The prime minster, an advocate of cycling and walking to work, referred to a certain setback in his State of the Nation address:
I would also like to report that the government has not given up on its dream to make Thimphu a bicycle and pedestrian city despite the initial setback.
What is that “initial setback” that the prime minister lamented? After all, the government has made no serious attempts to promote cycling (apart from installing a few bicycle stands in the capital) or to encourage walking (besides the agriculture minister’s famous HEHE walks).
Bicycles. In particular the 400 bicycles that were donated by a Buddhist group to the prime minister during his visit to Japan last year. The prime minister had boasted that he would distribute them to civil servants who promised to cycle to work. And they had responded, in overwhelming numbers, for the free bikes.
The bicycles have arrived, some 358 of them. But virtually all of them are not road worthy. Not in Thimphu, at least. All of them are single-gear bikes. All of them are used bikes (bought into the country despite the government’s ban on importing second-hand vehicles). And, most of them have been damaged beyond repair.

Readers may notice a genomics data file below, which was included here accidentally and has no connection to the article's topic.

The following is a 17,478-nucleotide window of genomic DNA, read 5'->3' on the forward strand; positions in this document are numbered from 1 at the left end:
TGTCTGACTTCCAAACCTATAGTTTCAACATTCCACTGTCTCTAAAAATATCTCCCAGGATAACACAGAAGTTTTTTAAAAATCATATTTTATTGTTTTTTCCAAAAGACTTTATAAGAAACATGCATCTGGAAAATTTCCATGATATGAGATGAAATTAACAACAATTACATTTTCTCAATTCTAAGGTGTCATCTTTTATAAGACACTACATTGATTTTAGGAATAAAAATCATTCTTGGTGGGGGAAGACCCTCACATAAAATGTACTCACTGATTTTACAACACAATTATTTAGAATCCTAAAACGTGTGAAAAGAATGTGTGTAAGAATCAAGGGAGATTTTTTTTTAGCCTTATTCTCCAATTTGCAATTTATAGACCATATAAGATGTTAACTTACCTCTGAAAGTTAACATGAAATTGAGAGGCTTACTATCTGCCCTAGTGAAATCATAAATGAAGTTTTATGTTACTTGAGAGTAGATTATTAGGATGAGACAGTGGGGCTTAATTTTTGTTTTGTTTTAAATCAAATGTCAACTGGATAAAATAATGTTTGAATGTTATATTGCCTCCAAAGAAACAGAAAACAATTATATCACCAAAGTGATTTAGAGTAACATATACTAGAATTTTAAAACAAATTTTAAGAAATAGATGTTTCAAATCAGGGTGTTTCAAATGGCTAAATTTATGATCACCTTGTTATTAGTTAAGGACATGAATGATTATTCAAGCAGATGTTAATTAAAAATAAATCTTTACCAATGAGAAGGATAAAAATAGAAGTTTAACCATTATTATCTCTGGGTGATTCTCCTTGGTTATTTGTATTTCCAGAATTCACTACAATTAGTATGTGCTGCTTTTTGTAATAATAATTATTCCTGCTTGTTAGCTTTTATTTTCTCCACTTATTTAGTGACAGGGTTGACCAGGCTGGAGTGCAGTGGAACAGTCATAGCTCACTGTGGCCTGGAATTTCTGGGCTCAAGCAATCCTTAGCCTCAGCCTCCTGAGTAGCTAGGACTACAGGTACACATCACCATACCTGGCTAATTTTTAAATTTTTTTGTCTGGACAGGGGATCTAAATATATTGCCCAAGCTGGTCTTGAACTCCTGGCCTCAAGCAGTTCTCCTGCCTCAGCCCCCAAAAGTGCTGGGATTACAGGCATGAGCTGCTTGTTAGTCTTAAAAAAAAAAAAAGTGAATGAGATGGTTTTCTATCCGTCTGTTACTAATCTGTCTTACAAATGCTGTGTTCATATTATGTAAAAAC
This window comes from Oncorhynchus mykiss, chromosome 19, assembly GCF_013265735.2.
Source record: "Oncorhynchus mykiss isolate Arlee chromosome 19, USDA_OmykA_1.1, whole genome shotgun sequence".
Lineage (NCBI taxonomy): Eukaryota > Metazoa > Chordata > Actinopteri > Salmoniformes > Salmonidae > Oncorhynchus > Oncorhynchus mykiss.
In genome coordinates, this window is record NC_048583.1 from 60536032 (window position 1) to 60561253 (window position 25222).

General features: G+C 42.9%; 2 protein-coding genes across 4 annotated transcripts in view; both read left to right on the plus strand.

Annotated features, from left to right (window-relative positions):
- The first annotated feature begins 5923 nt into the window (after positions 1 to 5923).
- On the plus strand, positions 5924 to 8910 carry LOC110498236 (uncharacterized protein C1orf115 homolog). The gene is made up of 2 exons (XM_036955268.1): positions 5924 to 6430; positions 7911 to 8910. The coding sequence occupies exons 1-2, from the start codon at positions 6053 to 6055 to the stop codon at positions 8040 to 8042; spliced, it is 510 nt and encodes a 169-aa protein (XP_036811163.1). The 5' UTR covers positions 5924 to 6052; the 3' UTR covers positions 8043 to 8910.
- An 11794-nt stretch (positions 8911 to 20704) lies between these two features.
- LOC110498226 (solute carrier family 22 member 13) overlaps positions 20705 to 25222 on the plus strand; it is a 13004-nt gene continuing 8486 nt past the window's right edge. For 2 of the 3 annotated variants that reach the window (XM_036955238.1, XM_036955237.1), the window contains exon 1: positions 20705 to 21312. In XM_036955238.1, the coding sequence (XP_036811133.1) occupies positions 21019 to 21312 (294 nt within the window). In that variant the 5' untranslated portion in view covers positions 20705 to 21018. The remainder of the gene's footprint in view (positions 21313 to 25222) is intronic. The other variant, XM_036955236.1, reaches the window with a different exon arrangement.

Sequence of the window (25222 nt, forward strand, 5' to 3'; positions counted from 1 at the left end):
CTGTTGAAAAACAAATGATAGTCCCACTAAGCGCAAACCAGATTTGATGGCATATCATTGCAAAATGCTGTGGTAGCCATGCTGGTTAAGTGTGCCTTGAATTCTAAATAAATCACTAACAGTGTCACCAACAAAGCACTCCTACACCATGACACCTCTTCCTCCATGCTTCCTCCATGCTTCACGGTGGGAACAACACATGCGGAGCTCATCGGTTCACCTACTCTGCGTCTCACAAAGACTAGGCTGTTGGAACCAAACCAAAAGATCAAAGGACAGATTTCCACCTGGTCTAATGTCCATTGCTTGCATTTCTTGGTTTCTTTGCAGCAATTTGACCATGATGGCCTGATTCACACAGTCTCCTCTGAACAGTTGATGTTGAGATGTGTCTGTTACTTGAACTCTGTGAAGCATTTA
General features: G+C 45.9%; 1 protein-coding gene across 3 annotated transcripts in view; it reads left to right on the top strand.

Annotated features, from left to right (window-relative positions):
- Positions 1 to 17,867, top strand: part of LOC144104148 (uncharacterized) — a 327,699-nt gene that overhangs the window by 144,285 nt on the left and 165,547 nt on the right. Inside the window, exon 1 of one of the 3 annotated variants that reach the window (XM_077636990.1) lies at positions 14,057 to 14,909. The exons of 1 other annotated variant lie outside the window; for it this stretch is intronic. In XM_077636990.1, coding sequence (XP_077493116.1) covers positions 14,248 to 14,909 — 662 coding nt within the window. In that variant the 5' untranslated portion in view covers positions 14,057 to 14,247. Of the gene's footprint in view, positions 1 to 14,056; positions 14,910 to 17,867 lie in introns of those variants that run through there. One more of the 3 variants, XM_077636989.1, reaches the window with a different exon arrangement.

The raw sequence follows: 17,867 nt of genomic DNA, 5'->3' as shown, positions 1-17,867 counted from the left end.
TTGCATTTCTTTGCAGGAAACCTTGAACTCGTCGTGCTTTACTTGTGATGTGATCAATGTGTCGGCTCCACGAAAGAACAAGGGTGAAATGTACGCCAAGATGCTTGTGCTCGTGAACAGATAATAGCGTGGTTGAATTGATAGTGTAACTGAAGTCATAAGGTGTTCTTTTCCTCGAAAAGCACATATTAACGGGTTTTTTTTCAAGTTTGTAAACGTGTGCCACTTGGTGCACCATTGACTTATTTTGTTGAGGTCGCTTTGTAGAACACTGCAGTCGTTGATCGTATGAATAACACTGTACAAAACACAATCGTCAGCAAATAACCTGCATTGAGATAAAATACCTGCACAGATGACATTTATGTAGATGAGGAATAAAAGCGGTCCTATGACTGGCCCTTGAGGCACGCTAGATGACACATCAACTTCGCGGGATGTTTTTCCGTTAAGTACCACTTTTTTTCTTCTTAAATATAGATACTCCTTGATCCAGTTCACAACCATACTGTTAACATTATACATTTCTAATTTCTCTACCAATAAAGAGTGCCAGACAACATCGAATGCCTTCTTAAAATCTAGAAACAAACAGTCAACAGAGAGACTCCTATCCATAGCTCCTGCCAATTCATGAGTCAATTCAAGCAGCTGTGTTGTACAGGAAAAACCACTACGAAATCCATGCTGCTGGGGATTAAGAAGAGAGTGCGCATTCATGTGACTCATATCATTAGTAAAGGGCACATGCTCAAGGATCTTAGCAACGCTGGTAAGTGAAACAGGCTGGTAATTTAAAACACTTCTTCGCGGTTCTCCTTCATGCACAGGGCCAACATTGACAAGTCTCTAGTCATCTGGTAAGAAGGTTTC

The bicycles must be fixed. As many of them as possible, even if two bikes have to be combined to make one. And they should be used, to whatever extent possible.
But, they are not mountain bikes. And they do not have multiple gears. So, they’re of little use in Thimphu. Dispatch them, instead, to Gelephu and Samtse, where the topography is not as demanding.
And close the chapter on that “initial setback”.
The prime minister can do more than “dream” of making Thimphu a bicycle- and pedestrian-friendly city. He can lead by example:
- He can bike to office once in a while.
- He can walk around town occasionally.
- And when he must travel by car, he can use fewer of them.
Everything else – safer pavements, bicycle paths, educated motorists, bike dealerships, and affordable financing – will then fall into place naturally.
And our prime minister would become a true champion – not just a mere advocate – of biking and walking in the capital.